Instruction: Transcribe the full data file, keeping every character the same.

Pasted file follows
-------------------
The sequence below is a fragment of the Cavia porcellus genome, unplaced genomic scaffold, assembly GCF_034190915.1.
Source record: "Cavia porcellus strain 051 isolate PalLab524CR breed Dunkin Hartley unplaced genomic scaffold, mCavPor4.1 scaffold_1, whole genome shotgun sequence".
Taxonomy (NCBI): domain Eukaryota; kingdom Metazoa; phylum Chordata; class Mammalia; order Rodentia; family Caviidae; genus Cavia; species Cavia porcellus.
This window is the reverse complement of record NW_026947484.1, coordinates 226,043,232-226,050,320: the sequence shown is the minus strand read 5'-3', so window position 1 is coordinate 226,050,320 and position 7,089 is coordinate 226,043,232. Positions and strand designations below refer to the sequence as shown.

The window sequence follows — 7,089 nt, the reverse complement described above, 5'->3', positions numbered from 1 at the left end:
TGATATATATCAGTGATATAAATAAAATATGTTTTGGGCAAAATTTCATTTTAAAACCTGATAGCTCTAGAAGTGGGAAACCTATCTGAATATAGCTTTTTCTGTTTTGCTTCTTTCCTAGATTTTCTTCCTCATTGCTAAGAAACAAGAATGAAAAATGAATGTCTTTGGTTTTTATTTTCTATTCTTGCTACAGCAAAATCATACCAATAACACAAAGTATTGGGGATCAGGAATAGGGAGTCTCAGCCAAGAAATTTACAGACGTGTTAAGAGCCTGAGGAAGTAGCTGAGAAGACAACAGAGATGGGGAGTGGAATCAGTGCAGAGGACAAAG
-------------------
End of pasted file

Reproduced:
The sequence below is a fragment of the Cavia porcellus genome, unplaced genomic scaffold, assembly GCF_034190915.1.
Source record: "Cavia porcellus strain 051 isolate PalLab524CR breed Dunkin Hartley unplaced genomic scaffold, mCavPor4.1 scaffold_1, whole genome shotgun sequence".
Taxonomy (NCBI): domain Eukaryota; kingdom Metazoa; phylum Chordata; class Mammalia; order Rodentia; family Caviidae; genus Cavia; species Cavia porcellus.
This window is the reverse complement of record NW_026947484.1, coordinates 226,043,232-226,050,320: the sequence shown is the minus strand read 5'-3', so window position 1 is coordinate 226,050,320 and position 7,089 is coordinate 226,043,232. Positions and strand designations below refer to the sequence as shown.

The window sequence follows — 7,089 nt, the reverse complement described above, 5'->3', positions numbered from 1 at the left end:
TGATATATATCAGTGATATAAATAAAATATGTTTTGGGCAAAATTTCATTTTAAAACCTGATAGCTCTAGAAGTGGGAAACCTATCTGAATATAGCTTTTTCTGTTTTGCTTCTTTCCTAGATTTTCTTCCTCATTGCTAAGAAACAAGAATGAAAAATGAATGTCTTTGGTTTTTATTTTCTATTCTTGCTACAGCAAAATCATACCAATAACACAAAGTATTGGGGATCAGGAATAGGGAGTCTCAGCCAAGAAATTTACAGACGTGTTAAGAGCCTGAGGAAGTAGCTGAGAAGACAACAGAGATGGGGAGTGGAATCAGTGCAGAGGACAAAG